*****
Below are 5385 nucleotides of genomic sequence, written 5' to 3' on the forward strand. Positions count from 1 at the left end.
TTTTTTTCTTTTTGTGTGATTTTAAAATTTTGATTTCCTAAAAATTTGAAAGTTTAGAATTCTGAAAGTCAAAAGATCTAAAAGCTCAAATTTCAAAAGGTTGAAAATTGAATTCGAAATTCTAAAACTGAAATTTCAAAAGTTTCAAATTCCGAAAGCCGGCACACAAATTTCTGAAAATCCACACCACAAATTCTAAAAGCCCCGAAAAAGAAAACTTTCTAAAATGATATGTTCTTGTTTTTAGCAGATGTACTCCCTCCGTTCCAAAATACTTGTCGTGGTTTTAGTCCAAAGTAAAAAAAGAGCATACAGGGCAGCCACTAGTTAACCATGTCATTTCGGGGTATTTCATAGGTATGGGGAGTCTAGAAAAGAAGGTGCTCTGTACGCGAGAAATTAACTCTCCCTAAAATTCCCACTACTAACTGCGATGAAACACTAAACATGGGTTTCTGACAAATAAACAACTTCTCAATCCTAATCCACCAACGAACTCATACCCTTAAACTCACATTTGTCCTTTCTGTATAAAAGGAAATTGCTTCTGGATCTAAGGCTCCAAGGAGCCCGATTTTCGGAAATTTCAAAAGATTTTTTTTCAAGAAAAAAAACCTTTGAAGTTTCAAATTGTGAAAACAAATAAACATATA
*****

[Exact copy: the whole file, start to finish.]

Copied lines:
Below are 5385 nucleotides of genomic sequence, written 5' to 3' on the forward strand. Positions count from 1 at the left end.
TTTTTTTCTTTTTGTGTGATTTTAAAATTTTGATTTCCTAAAAATTTGAAAGTTTAGAATTCTGAAAGTCAAAAGATCTAAAAGCTCAAATTTCAAAAGGTTGAAAATTGAATTCGAAATTCTAAAACTGAAATTTCAAAAGTTTCAAATTCCGAAAGCCGGCACACAAATTTCTGAAAATCCACACCACAAATTCTAAAAGCCCCGAAAAAGAAAACTTTCTAAAATGATATGTTCTTGTTTTTAGCAGATGTACTCCCTCCGTTCCAAAATACTTGTCGTGGTTTTAGTCCAAAGTAAAAAAAGAGCATACAGGGCAGCCACTAGTTAACCATGTCATTTCGGGGTATTTCATAGGTATGGGGAGTCTAGAAAAGAAGGTGCTCTGTACGCGAGAAATTAACTCTCCCTAAAATTCCCACTACTAACTGCGATGAAACACTAAACATGGGTTTCTGACAAATAAACAACTTCTCAATCCTAATCCACCAACGAACTCATACCCTTAAACTCACATTTGTCCTTTCTGTATAAAAGGAAATTGCTTCTGGATCTAAGGCTCCAAGGAGCCCGATTTTCGGAAATTTCAAAAGATTTTTTTTCAAGAAAAAAAACCTTTGAAGTTTCAAATTGTGAAAACAAATAAACATATA